Are we living through 1984? I’ll take your word for it. I tried reading the thing for the third time and still found it incredibly boring. No matter. I found something better, and lucky for you, it is unfolding before your very eyes.
I just finished this book yesterday, so it was a little bizarre to read the announcement that Bezos will be stepping down as CEO of Amazon. This development makes it the perfect time to read Dumaine’s thorough biography of the company.
Bezonomics will terrify you and inspire you in equal measure.
But first, let’s put this in perspective. Consider this excerpt from the opening chapter:
“As she wakes in the morning, Ella asks Alexa to brew her coffee, check the weather, and order groceries from Whole Foods to be delivered to her apartment that evening. Ella is twenty-six years old and has hardly known a world without Amazon. She bought all her college textbooks used from the website, then sold them back. Although she’s had an Amazon Prime subscription since she was eighteen years old, she still feels an endorphin surge when she comes home to find a package on her doorstep sealed with Amazon-branded packing tape. “After breakfast, Ella takes the subway to her office. For her work, she searches for Bluetooth keyboards; no surprise, Amazon has the best selection. She clicks twice and knows they’ll be at her desk the next or maybe even the same day if she really needs them fast. She backs up important company files on the cloud built by Amazon Web Services, researches small-business loans offered by Amazon Lending, then gathers her team to discuss her start-up’s next major milestone: launching a new product on the Amazon site. That evening, on her way home, she stops at a cashier-less Amazon Go store to pick up a snack, and when she leaves, sensors and cameras automatically charge her Amazon account for what she carries out. She returns home, where she asks Alexa to read her a recipe for dinner. After eating, she relaxes by asking Alexa to play the Amazon Prime Video hit The Marvelous Mrs. Maisel on her TV, and then falls to sleep reading her Kindle.”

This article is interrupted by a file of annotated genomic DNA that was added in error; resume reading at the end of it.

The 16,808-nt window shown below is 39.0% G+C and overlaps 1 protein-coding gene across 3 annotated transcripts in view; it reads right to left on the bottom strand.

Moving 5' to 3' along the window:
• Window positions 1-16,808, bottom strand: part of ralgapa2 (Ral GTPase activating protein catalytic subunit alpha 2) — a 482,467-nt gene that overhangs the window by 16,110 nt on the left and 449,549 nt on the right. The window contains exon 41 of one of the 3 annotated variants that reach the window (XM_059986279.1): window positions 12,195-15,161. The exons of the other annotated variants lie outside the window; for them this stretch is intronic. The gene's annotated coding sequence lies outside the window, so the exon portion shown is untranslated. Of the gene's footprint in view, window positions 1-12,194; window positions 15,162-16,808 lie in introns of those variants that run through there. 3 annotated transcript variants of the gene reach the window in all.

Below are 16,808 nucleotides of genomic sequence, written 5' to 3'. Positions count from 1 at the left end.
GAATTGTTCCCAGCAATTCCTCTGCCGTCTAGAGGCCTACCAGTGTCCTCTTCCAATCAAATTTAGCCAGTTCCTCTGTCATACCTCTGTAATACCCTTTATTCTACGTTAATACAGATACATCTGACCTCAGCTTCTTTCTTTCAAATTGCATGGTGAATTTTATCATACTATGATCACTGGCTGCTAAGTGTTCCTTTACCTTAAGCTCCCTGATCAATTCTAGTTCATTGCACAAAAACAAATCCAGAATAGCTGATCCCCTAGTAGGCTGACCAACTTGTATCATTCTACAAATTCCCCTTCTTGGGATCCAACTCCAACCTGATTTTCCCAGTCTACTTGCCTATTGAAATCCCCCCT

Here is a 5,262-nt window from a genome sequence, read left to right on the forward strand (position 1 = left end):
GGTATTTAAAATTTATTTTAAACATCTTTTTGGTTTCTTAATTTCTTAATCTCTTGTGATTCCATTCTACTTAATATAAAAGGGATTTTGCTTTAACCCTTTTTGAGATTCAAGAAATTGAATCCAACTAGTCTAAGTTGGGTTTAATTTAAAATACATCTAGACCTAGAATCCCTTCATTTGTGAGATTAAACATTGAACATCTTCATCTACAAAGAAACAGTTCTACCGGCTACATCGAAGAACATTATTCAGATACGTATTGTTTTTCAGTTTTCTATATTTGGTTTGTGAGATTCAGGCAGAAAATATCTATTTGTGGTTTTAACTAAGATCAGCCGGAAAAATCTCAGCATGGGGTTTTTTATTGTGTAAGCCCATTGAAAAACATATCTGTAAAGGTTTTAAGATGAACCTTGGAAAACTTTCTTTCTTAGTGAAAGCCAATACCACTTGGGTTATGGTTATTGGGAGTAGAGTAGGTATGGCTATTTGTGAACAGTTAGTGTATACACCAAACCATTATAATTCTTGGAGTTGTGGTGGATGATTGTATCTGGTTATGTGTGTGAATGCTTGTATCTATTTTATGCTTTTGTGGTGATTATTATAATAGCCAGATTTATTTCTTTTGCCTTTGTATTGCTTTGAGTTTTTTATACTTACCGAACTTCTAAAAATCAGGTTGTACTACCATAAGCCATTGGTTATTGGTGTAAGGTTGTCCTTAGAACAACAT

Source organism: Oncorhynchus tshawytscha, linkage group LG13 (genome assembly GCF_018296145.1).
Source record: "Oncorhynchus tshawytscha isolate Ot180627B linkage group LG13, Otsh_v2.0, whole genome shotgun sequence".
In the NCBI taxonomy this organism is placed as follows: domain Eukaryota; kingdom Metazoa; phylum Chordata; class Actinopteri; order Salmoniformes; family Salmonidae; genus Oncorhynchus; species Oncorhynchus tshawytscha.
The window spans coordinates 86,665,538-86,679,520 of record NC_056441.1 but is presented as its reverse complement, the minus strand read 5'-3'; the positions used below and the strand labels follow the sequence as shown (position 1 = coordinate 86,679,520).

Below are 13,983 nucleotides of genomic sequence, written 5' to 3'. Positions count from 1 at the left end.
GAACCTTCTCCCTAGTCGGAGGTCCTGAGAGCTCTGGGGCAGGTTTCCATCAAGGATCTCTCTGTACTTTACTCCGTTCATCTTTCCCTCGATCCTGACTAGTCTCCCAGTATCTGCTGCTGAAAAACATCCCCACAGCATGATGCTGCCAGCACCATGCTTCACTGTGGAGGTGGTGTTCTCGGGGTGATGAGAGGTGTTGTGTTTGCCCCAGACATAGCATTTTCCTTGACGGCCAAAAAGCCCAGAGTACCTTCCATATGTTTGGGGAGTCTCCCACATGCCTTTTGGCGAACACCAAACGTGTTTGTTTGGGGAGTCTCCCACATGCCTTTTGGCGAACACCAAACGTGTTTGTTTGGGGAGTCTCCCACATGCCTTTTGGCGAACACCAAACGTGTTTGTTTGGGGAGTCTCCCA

Amazon has inserted itself into more of your life than you may have guessed. Even if you do not shop on Amazon.com, chances are good that the web service you use to catch up on shows, stream your music, or conduct financial transactions is powered by Amazon Web Services. The book review you’re currently reading? Yep, it’s hosted on Amazon.
Let’s start with the writing. In my opinion, Dumaine maintained an even hand while drawing this phenomenal portrait of one of America’s most iconic companies. He shined a spotlight on Bezos’s less savory moments, but he always found a counterbalance to show the man’s full character. There is no sensationalism here, no tabloid sizzle. In fact, the book is not even about Jeff Bezos exclusively, which somehow makes the book more enticing.